But the main issue with ‘Dad’s Army‘ is its stop-start pacing. Very rarely do you get a funny scene that is beneficial to the plot. It feels like the actual narrative and the comedic set-pieces were worked on by two entirely different writing teams and the two weren’t allowed to interact with each other during lunch-break. The expositional scenes desperately need a shot-in-the arm and the comedic set-pieces needed to be more frequent. This is actually an issue with director Oliver Parker’s last movie ‘Johnny English Reborn‘ and that movie seems to have the same strengths and weaknesses as ‘Dad’s Army‘. They’ve both got great comedic talents ready to commit, but there are a lot of slow, inert moments that make the movie feel like it’s dragging its feet meaning it has an uphill climb to get the pacing going again. The movie’s lost its momentum.
It feels like ‘Dad’s Army‘ spent too much time in the pre-production process over-thinking the screenplay. When you have a cast this accomplished and this willing to commit to these iconic roles, then you don’t need a world-saving narrative about a Nazi spy that climaxes with a mini-Normandy sequence and poorly edited gun-fights and explosions. And when it comes to the movie incorporating the catch-phrases from the series, some of them work well (“Don’t panic!”, “Permission to speak, sir?” and “Stupid boy!”) but towards the end of the movie the script just piles them on back-to-back without any thought. At one point, Lance-Corporal Jones just says, out of nowhere “They don’t like it up ’em!”. It’s un-motivated, I don’t even think he’s saying it to anyone and it’s strange that the movie chose THAT moment to use that line when there were plenty of fitting opportunities earlier.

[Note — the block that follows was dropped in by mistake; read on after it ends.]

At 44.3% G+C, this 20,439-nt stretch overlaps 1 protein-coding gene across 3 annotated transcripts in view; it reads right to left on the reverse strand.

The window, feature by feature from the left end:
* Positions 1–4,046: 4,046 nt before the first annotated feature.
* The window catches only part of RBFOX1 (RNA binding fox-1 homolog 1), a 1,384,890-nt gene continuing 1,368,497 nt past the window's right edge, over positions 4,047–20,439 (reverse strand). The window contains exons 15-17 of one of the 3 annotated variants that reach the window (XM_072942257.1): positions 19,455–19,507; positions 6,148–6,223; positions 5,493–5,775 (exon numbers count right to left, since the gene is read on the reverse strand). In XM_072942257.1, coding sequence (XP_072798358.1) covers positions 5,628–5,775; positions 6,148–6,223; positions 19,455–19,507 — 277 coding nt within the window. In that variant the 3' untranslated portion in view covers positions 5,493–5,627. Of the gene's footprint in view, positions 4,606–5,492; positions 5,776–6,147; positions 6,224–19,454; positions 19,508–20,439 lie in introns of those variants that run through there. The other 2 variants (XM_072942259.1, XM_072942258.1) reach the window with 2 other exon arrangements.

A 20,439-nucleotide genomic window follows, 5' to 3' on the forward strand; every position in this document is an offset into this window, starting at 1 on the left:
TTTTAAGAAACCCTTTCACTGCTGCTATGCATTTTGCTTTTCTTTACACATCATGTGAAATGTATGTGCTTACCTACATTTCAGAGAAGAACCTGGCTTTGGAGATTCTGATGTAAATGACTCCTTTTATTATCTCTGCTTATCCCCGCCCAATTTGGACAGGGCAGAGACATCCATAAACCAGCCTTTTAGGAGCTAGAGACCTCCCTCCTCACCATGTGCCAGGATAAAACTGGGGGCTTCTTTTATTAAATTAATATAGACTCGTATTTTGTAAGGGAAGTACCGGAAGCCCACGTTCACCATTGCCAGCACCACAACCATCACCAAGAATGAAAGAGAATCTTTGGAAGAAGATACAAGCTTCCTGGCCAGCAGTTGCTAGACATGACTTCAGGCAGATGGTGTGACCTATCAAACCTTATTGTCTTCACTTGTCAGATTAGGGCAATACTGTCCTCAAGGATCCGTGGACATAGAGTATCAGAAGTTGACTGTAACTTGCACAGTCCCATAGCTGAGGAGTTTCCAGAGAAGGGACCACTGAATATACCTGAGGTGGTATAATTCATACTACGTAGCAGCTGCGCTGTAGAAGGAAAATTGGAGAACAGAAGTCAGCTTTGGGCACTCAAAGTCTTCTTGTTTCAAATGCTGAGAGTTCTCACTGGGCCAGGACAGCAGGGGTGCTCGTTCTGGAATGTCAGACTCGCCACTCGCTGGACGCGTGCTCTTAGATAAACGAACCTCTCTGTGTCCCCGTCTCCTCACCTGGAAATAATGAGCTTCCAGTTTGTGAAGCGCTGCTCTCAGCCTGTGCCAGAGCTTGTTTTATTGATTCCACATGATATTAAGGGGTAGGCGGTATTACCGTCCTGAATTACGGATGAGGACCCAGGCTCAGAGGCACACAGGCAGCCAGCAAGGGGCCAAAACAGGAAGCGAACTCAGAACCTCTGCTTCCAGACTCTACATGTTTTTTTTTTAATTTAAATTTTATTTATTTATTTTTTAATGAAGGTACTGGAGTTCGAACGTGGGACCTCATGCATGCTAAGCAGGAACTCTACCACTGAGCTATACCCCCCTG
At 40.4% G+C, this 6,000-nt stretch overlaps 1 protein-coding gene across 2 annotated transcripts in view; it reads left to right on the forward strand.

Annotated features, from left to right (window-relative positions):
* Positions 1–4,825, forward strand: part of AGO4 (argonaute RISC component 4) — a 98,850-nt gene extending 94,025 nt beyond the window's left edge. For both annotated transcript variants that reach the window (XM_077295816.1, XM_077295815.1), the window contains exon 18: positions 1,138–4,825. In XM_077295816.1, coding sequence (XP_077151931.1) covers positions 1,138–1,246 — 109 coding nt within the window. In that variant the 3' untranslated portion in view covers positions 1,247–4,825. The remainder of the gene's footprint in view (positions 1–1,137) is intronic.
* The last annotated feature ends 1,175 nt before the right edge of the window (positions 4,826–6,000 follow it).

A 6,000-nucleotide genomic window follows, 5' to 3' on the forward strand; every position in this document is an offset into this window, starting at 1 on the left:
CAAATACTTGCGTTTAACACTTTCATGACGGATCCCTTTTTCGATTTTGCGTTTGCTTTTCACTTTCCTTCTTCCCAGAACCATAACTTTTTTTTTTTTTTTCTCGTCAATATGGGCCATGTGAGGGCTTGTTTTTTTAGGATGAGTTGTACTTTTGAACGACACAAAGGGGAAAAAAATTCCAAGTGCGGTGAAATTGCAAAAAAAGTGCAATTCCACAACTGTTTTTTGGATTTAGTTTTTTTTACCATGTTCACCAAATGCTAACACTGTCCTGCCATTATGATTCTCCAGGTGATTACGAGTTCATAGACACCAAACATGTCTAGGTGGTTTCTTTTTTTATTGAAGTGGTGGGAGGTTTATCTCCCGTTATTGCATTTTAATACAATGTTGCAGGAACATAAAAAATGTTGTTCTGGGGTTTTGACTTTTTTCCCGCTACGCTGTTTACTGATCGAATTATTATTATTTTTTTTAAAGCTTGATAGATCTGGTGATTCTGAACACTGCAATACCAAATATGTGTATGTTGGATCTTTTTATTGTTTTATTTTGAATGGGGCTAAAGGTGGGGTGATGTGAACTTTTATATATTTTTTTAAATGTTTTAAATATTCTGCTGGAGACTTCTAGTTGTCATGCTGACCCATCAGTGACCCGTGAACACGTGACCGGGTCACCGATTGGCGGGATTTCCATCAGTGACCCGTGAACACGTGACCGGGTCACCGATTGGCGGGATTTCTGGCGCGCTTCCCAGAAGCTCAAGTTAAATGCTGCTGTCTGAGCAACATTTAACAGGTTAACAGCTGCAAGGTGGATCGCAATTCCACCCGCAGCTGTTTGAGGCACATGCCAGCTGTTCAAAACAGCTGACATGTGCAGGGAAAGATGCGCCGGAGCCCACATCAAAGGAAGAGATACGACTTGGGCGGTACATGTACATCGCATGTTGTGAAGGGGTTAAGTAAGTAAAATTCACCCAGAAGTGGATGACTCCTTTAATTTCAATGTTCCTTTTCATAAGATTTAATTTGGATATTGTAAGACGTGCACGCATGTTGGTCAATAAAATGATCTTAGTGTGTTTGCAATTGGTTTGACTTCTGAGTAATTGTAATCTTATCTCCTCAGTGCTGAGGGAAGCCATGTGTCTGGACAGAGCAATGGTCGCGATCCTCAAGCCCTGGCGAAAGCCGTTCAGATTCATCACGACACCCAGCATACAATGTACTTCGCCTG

In terms of its production values, ‘Dad’s Army‘ does well with its on-location shooting in Yorkshire. Screen Yorkshire did a great job capturing the countryside by shooting in Bridlington, Flamborough and Berverley. It’s a handsome looking production that does have a nice variety of locations, strong period detail, good costume-work and make-up etc. But when the movie has to do anything more than be a sitcom, you do start to see the cracks.
A few of the homages to the spy genre and the climactic battle-scene feel so out of place and not even that well handled, in particular the final moments of the finale which don’t make a lick of sense in terms of geography or logic when you take more than a second to think about it. But iconography from the originally is earnestly re-created such as the credits and the theme-song is actually the original version from Bud Flanigan but with the audio cleared up slightly and it’s never sounded better.
‘Dad’s Army‘ is an earnest attempt to re-vitalise a series that has long remained dormant with a (mostly) brilliant ensemble cast and a creative team who clearly have a love of the series. It has a lot of laughs and fans of the series will be glad that there’s very little shark-jumping and that the new actors do these roles justice. But it’s hard to deny that the creative team may have over-thought the narrative. When you have a new cast of actors for a new generation in a new format then why do you need to try and distance the structure of the series? Just get these actors together, put them in the line-up and let the comedy come naturally. At 100 minutes, it’s a bit too long to accommodate its awkward structure, but even if the comedy here doesn’t gel with your sensibilities it’s hard to get mad at ‘Dad’s Army’ because…they definitely tried here. Maybe a bit too hard, but they DID try.
I give ‘Dad’s Army‘ 3 stars out of 5.
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Posted: 8th Feb 16